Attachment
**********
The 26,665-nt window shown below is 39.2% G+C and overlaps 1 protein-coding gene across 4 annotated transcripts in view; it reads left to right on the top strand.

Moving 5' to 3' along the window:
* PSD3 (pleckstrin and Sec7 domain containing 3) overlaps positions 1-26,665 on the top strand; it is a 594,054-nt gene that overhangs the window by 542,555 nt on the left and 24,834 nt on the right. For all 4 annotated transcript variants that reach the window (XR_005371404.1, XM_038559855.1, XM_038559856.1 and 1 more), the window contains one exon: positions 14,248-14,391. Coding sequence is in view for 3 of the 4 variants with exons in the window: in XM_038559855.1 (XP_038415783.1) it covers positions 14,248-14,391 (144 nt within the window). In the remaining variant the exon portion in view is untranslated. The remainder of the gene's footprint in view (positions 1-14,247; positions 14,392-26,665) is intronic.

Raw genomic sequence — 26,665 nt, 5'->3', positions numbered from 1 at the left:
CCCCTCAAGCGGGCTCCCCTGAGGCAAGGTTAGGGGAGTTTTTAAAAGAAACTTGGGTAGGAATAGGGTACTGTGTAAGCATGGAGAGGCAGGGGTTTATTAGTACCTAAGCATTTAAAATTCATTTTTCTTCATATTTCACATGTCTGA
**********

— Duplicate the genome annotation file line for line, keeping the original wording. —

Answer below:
The 26,665-nt window shown below is 39.2% G+C and overlaps 1 protein-coding gene across 4 annotated transcripts in view; it reads left to right on the top strand.

Moving 5' to 3' along the window:
* PSD3 (pleckstrin and Sec7 domain containing 3) overlaps positions 1-26,665 on the top strand; it is a 594,054-nt gene that overhangs the window by 542,555 nt on the left and 24,834 nt on the right. For all 4 annotated transcript variants that reach the window (XR_005371404.1, XM_038559855.1, XM_038559856.1 and 1 more), the window contains one exon: positions 14,248-14,391. Coding sequence is in view for 3 of the 4 variants with exons in the window: in XM_038559855.1 (XP_038415783.1) it covers positions 14,248-14,391 (144 nt within the window). In the remaining variant the exon portion in view is untranslated. The remainder of the gene's footprint in view (positions 1-14,247; positions 14,392-26,665) is intronic.

Raw genomic sequence — 26,665 nt, 5'->3', positions numbered from 1 at the left:
CCCCTCAAGCGGGCTCCCCTGAGGCAAGGTTAGGGGAGTTTTTAAAAGAAACTTGGGTAGGAATAGGGTACTGTGTAAGCATGGAGAGGCAGGGGTTTATTAGTACCTAAGCATTTAAAATTCATTTTTCTTCATATTTCACATGTCTGA